However, I also like really strong coffee with pretty foam on top when I write, and without an espresso machine I can’t make one. We have a wet bar in the kitchen, and I’ve often fantasized about having a restaurant-quality machine hard-wired and hard-plumbed into that space.

It’s just a fantasy, of course, because we don’t have that kind of cash, and if we did, we’d be replacing carpets, putting in a hot tub, and rebuilding the front entry, but it’s fun to dream about such things. I try to justify it by reminding Fuzzy that he likes frothy hot chocolate, and that espresso machines of that caliber are also great for steaming scrambled eggs – nothing is fluffier, actually, then eggs done by steam injection.

Fuzzy brings me back from my fantasies with questions like, “So you wouldn’t have to go to Starbucks, then, right?”

Silly man.

(If you came here looking for my Thursday Thirteen post, it’s below. )

Thursday 13: 0711.15

Thirteen Things about MISS MELISS
Things that Begin with Z

  1. Zabaglione: An Italian dessert. A custard of eggs, mascarpone cheese, sugar and liquor, traditionally served with figs.
  2. Zebra: I was crazy about horses as a kid, and this extended to zebras. They look so magical, especially in video clips from watering holes.
  3. Zenobia: A Queen of Palmyra, she ruled after her husband’s death, was captured by the army of Aurelius, whom she so impressed that he freed her. Eventually she became a philosopher. I used her name for my very first MUSH character, ever.
  4. Zenzizenzizenzic: The eighth power of a number, and just totally fun to say, though less so to type. (A corruption of the Italian censo de censo.) No longer actually used as a word, excepts in lists like this one.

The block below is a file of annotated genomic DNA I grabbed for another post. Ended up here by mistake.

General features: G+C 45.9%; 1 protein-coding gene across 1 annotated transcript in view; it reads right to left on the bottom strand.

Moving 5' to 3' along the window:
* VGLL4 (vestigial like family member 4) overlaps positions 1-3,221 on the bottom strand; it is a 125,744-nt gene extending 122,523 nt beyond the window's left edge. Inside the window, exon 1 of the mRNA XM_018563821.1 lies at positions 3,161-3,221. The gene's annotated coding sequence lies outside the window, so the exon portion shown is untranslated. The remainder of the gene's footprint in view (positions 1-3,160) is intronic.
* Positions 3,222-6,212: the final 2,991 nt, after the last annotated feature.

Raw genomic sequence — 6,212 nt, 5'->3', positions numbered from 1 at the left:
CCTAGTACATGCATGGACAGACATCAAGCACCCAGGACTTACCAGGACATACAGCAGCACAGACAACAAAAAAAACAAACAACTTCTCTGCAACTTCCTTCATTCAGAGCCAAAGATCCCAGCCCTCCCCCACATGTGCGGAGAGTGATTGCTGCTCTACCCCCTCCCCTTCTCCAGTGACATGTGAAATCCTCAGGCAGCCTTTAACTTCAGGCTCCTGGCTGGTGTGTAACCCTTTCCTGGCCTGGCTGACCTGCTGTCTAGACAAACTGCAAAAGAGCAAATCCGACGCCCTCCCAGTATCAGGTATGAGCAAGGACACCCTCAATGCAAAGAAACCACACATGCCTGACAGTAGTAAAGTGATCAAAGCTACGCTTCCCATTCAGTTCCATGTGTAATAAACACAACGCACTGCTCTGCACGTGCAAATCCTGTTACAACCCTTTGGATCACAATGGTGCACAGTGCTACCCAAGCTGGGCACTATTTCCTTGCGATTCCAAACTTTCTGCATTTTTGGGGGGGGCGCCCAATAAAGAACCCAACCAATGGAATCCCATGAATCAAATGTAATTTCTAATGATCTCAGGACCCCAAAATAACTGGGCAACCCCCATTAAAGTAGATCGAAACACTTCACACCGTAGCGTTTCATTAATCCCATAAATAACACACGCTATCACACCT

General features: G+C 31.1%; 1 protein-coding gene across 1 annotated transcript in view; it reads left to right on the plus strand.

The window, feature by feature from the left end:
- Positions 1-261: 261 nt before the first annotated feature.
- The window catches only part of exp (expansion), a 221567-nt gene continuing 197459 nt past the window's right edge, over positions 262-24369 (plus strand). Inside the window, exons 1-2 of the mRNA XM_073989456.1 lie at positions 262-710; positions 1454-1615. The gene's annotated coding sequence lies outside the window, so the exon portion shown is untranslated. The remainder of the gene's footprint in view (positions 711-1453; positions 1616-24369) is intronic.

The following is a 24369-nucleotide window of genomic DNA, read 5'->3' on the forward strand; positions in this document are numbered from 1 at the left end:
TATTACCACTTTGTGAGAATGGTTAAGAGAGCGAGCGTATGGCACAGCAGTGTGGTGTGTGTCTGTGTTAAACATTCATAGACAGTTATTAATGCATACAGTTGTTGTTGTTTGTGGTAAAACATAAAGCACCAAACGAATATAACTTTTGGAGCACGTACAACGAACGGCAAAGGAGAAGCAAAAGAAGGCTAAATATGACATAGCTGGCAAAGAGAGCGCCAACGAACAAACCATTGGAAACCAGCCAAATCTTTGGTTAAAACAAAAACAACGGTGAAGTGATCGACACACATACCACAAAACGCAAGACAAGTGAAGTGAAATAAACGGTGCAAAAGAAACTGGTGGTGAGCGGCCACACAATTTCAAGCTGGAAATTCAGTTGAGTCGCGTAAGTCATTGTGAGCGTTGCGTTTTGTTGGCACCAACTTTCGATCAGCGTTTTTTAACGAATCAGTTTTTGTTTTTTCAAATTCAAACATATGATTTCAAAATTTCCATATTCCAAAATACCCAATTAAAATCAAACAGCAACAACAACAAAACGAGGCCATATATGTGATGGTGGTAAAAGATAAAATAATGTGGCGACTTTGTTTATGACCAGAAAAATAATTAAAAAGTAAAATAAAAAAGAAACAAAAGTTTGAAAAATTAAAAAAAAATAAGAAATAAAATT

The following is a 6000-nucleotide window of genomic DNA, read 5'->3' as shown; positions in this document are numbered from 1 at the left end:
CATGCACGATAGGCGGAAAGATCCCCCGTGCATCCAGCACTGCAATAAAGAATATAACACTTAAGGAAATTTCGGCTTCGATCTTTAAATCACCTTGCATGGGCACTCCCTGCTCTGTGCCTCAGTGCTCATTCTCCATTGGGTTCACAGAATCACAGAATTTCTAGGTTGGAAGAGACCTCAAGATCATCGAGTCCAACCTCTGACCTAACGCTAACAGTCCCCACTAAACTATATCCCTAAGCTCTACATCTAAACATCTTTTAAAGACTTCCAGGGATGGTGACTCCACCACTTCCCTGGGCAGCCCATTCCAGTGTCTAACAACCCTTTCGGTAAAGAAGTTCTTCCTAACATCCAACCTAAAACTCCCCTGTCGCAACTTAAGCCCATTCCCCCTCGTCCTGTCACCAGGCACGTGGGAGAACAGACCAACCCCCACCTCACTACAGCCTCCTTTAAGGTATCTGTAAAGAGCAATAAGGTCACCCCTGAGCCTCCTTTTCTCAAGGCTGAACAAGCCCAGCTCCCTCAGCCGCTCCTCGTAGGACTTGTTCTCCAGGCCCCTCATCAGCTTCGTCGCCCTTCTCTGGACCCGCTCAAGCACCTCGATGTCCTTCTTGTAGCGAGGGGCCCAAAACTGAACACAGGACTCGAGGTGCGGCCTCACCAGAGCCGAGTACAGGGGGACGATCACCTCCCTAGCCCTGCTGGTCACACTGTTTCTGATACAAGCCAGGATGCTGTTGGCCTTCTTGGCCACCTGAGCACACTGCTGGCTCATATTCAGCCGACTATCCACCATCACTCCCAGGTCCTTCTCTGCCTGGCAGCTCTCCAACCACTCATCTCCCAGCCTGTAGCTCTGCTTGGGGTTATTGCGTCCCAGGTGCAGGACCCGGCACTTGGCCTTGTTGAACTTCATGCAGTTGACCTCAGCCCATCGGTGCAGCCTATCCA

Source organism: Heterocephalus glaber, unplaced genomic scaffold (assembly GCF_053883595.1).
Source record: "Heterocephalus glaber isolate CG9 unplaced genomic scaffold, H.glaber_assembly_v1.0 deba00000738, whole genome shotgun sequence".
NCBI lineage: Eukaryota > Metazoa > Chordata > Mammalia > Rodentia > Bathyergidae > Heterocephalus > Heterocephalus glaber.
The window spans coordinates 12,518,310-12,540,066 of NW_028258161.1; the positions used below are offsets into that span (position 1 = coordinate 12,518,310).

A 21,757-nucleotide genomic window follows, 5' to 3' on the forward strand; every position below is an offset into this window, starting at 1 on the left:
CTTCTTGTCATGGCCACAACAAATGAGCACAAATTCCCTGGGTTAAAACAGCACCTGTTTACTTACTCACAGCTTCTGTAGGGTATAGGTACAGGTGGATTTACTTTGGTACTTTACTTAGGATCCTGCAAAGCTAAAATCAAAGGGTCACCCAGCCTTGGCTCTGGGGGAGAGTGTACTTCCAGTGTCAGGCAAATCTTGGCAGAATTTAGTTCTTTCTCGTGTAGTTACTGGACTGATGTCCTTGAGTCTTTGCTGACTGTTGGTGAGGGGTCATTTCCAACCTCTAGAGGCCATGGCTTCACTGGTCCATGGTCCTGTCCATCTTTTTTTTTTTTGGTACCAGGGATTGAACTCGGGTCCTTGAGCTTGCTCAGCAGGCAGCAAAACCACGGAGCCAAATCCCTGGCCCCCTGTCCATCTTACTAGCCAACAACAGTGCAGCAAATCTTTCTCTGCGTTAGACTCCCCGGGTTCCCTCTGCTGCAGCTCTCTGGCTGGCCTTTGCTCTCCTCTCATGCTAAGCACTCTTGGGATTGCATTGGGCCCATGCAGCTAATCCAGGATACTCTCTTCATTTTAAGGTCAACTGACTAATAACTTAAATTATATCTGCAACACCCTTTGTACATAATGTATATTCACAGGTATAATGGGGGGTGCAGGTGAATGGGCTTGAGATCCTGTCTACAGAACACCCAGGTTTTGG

5. Zephyr: A light refreshing wind, or gentle breeze. I love wind, and I love that different types of wind have names.
  6. Zest: Not the soap, though I remember bars of it in my grandparents’ bathroom when I was a kid. (I liked Ivory better, back then, because of the floating.) I like zest in it’s culinary sense – the outer rind of citrus before you reach the pith – it’s where the color and oils live – and for it’s use as a synonym for “enthusiasm” and “vigor.”
  7. Zingers: Witty, stinging remarks, or frightening Hostess snack cakes, either will do. In the latter, I’m partial to the pink ones (I think they’re supposed to be raspberry?) with coconut.
  8. Zinnias: One of my favorite kinds of flowers, they’re so colorful and vibrant.
  9. Zither: I have a thing for unconventional musical instruments. The zither is one of them – you play it sort of the same way you play a dulcimer (the kind you pluck/strum, not the kind you hammer.)
  10. Ziti: While the word specifically refers to the noodles, which are like overgrown macaroni, or really big penne, to me it also means the dish “baked ziti” which has long been a family favorite. I should make some. Maybe for Thanksgiving.
  11. Zippers: I had a pair of zipper earrings, I’ve had zippered shoes, and I love that my current every-day purse (a messenger bag from an import store) zippers beneath the flap. Zippers are just incredibly useful things.
  12. Zoetrope: Wiktionary says, “An optical toy, in which figures made to revolve on the inside of a cylinder, and viewed through slits in its circumference, appear like a single figure passing through a series of natural motions as if animated or mechanically moved.” You know the spinning gray structure on the old Mr. Rogers show? Technically it was a sort of zoetrope.
  13. Zoo: When zoos are well done, you don’t feel like the animals are imprisoned as much as honestly protected and cared for. The Fort Worth Zoo is my current favorite, because you can get really close to the animals, and never feel like you’re looking through a fence.

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Doin’ the Geek-Girl Shuffle

While I’ve never been a particular fan of iTunes, I have to admit that I’m very fond of the little pink ipod shuffle I won from Blingo earlier this year, and not just because it matches my MacBook, either.

I like it for a lot of reasons: the novelty of storing music in a glorified binder clip, the shiny happy color, the fact that it weighs nothing and is perfect for bringing along on dog walks, the list goes on.

The thing is, though, that I tend not to use it very often, because most of my music is on my Zen or in Napster. Dear Napster, please allow an mp3 format for bought tunes. Dear iPod, please work with Napster.

Neither will happen, I know, but a girl can dream.